Ltlw0lf's Favorite Techdirt Posts of the Week
from the huffing-and-puffing dept
This week’s posts ran the gamut from the evils of DMCA/ACTA/TPP, to computer
security issues, to the government’s effort to pass draconian treaties which are
most likely binding even when the government says they aren’t, to cheap computers
that will revolutionize the world. There is always a lot of good stuff on
Techdirt to talk about.
One of my most favorite posts this week would have to have been the
article about how Hollywood would like to see us space-shift DVDs by forcing
us to take the DVD to a store to convert into a file for use in our non-DVD
capable devices. They appear to be hoping that by offering this capability, they
will head off the consumer groups out there who are trying to get the Librarian
of Congress to allow ripping of DVDs as an exception to the DMCA’s
It also outlines something that many of us here say regularly in the comments;
that the gatekeepers are so used to holding all the cards, abusing their
producers and customers alike with one-sided contracts, DRM, and onerous
regulations and they really don’t want to change. And neither do their customers,
who will continue ripping the DVDs themselves, violating the anti-circumvention
provision of the DMCA because it is easier and more effective than any legitimate
alternative Hollywood has provided. And of course, we are talking about
space-shifting, which was a legally protected activity until DMCA made it illegal
only if the material was encrypted to protect copyright.
The gatekeepers won’t be successful in this effort until they can control
software distribution all over the world and outlaw computers which can be
modified by the user, and I just can’t see this happening in a post-SOPA world,
no matter how much the gatekeepers would like to believe that the SOPA backlash
was a one-off event caused by “misinformation” and “undemocratic” processes.
Something that most of those who participated in the anti-SOPA demonstrations
felt pretty much summed up the actions of those behind SOPA with the backroom
deals, the laws for sale, regulatory capture, and the efforts to discredit those
behind the anti-SOPA demonstrations as lapdogs for Google.
And of course,
we have the EFF fighting against companies sending out automated bogus DMCA
takedowns for things they have no legal right taking down. Hopefully someone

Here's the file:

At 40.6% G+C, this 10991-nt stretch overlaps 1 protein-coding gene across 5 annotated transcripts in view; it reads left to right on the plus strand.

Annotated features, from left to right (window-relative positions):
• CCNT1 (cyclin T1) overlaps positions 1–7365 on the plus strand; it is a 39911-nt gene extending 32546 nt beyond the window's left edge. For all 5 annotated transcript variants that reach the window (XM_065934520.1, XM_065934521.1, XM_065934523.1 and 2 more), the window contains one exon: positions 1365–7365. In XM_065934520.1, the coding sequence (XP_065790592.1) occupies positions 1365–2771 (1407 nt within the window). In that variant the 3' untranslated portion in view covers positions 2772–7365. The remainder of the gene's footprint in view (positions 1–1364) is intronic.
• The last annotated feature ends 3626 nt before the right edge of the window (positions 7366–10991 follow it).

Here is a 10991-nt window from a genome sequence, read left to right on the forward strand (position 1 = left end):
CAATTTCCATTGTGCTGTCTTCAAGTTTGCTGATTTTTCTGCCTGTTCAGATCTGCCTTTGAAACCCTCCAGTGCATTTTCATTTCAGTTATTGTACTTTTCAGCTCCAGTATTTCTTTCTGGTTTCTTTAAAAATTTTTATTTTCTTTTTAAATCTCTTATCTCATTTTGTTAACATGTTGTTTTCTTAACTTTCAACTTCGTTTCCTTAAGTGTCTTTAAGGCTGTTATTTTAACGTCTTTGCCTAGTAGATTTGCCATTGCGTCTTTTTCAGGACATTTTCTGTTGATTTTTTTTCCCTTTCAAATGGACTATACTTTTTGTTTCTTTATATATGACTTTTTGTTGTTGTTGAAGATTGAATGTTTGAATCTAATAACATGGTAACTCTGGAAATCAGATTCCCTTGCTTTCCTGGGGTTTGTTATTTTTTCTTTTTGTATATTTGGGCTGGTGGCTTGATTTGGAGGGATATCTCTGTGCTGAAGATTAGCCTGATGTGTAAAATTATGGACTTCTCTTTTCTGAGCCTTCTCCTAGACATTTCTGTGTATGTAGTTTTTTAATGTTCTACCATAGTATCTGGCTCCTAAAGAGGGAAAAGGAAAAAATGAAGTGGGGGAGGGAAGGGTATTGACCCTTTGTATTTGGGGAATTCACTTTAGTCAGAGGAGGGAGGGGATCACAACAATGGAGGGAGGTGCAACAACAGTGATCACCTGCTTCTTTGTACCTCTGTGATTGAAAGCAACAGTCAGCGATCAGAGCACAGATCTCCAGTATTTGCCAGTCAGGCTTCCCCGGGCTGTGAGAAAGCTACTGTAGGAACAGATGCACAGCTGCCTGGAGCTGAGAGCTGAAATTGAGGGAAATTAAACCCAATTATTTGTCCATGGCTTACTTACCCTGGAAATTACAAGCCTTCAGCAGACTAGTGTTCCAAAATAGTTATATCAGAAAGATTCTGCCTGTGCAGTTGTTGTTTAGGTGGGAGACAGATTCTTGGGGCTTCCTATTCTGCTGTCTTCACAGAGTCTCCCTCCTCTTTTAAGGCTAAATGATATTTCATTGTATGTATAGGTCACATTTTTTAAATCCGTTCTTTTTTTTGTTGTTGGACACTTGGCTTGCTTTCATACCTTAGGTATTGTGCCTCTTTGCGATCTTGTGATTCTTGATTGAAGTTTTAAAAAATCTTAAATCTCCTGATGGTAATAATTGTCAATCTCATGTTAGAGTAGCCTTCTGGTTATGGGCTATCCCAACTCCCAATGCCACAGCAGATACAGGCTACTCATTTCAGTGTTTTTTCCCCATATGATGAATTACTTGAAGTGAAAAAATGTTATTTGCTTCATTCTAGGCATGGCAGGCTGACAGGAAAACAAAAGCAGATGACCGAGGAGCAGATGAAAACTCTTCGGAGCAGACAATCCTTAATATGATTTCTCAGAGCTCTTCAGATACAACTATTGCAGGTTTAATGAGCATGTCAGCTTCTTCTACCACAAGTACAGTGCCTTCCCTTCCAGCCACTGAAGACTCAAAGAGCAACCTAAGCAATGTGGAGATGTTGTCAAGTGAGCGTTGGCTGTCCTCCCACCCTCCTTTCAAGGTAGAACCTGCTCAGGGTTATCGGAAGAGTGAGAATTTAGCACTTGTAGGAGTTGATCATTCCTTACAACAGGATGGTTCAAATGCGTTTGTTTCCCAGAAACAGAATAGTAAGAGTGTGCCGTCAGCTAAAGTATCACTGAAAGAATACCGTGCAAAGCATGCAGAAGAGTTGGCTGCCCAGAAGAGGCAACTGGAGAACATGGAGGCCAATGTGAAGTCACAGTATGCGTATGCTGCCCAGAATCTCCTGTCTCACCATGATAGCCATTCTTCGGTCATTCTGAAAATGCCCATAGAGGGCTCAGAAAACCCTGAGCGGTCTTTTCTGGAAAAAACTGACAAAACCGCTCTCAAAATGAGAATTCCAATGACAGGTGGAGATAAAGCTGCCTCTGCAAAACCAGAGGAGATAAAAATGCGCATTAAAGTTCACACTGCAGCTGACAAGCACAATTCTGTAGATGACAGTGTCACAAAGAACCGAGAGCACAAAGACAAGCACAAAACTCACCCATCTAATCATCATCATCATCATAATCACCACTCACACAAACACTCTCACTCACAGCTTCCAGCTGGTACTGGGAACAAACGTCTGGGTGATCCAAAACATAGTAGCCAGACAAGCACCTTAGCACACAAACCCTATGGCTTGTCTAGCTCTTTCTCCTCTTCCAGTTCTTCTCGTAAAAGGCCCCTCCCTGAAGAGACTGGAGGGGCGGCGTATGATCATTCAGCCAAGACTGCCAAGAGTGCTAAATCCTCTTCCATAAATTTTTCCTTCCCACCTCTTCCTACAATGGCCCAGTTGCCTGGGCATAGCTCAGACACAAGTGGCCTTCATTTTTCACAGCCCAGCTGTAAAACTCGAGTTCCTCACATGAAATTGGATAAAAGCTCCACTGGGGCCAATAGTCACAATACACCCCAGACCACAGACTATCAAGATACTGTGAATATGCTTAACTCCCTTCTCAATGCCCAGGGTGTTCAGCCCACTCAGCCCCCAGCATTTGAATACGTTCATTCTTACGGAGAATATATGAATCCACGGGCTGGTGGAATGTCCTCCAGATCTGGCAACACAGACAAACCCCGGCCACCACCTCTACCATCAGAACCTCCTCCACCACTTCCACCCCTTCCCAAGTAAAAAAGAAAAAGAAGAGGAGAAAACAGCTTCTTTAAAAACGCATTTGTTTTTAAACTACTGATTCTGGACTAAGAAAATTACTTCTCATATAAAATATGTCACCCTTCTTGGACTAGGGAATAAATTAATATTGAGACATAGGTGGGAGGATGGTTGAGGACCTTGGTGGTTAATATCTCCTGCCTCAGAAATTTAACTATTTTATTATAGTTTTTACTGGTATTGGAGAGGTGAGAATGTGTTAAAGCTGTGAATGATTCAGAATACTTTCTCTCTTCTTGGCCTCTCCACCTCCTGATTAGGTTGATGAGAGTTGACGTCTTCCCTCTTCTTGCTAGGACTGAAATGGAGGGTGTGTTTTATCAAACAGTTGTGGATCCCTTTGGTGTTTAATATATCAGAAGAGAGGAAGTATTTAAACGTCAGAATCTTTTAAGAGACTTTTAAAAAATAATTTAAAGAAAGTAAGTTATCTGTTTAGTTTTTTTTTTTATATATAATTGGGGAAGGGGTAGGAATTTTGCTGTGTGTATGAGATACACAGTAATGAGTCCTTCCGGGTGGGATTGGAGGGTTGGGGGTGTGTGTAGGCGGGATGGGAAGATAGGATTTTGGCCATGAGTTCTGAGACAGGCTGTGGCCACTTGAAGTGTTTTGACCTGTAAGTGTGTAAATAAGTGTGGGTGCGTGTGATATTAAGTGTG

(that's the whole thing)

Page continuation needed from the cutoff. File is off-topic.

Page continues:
will bring some sanity to this problem – but I am not holding my breath. I used
to think DMCA was an army where SOPA was a nuclear holocaust. But now it looks
like the DMCA is an army with nuclear bombs – placing them somewhat
indiscriminately and with no concern of legality or collateral effects. At some
point, like everything else, it will backfire on the gatekeepers, as we have seen
recently where two gatekeepers sue each other over the public domain or over
trademarks. Someone is going to issue a takedown for another gatekeeper, and
the nuclear armageddon will begin. Especially with automation, where companies
really aren’t checking the results to assure that the results are correct but which
does not appear to be happening in these cases (every engineer/scientist learns
early on in their career to check the results.)
Moving on, this week saw a couple posts on computer security issues. We had
the post on
how the University of Michigan hacked the online voting system that was placed
online specifically for the public to test the functionality and security of the
system. We have to commend OSDV and Washington D.C. for doing the right thing
and putting the system online to be tested. And the University of Michigan (and
the others) who tested the system to its fullest and made the results available.
This effort will make the system more secure, if they take what they learn and
fix the problems and don’t introduce new ones. We know that many of the problems
discovered here also exist in the closed source voting systems, and this is
precisely why those closed source systems are so hard to trust.
On a lighter note, we have the post
on the Raspberry Pi, and how it could be a big problem for oppressive regimes.
So many people were excited about the product that they crashed the server.
Having cheap and small devices which run open source operating systems and
applications can make things far more difficult for countries and gatekeepers who
want to control how everyone uses their computers. Having less devices to worry
about securing, and tailoring the 20W $25 PCs to replace the 650W $500 Desktop PC
will have a better effect on the environment. Now if they can get the computer
to fit into an Altoids tin, that would be awesome.
And finally, something I found to be surprising, is that
teaching styles of teachers are much more of a distraction then computers in
the classroom. I didn’t have a laptop with me in school until I was in my
senior year in college, and that was only on a special occasion. However, it
makes sense, as I find I am most efficient when I allow myself a couple short
opportunities to visit Techdirt. Though if my boss is reading, I am multi-tasking
and I am blocked waiting for the tasks to finish.